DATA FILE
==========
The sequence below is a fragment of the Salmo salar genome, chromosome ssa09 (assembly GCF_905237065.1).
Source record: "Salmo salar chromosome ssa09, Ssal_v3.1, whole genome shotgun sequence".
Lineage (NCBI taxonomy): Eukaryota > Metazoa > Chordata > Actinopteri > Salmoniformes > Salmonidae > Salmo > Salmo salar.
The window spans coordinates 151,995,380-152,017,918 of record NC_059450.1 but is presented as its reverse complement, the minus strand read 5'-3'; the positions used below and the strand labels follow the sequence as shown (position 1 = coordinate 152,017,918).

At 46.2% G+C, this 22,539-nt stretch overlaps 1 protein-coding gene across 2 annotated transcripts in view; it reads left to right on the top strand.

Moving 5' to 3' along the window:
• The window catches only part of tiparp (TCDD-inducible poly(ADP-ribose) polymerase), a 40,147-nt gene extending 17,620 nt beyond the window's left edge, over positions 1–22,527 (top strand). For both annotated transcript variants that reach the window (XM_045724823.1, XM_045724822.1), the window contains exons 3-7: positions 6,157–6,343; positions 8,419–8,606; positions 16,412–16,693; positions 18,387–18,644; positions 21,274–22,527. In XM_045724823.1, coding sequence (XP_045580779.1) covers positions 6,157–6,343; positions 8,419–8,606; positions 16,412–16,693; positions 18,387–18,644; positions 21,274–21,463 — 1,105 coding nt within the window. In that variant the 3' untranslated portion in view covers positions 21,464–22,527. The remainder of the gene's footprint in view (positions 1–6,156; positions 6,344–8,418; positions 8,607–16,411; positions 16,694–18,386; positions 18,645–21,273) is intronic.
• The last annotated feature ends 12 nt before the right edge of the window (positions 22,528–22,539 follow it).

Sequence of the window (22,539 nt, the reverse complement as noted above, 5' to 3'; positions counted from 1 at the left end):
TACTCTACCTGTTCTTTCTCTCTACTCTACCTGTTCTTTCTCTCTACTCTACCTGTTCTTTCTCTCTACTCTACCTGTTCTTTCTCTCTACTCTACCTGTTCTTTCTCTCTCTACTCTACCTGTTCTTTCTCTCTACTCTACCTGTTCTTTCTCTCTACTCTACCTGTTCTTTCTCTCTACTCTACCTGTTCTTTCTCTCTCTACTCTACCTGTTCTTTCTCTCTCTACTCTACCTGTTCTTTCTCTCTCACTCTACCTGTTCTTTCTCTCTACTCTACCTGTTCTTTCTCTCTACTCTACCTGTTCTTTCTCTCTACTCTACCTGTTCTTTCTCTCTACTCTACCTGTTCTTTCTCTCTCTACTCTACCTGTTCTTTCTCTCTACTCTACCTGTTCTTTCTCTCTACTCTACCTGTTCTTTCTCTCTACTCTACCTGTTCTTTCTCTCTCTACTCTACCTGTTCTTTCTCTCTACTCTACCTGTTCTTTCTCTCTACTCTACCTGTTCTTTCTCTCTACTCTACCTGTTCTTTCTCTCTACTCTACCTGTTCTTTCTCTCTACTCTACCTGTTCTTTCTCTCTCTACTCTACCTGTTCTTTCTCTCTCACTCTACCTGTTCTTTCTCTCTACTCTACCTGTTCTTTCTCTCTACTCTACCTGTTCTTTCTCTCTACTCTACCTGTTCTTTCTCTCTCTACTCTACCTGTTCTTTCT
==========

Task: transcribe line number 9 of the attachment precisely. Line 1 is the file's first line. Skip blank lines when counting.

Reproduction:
Sequence of the window (22,539 nt, the reverse complement as noted above, 5' to 3'; positions counted from 1 at the left end):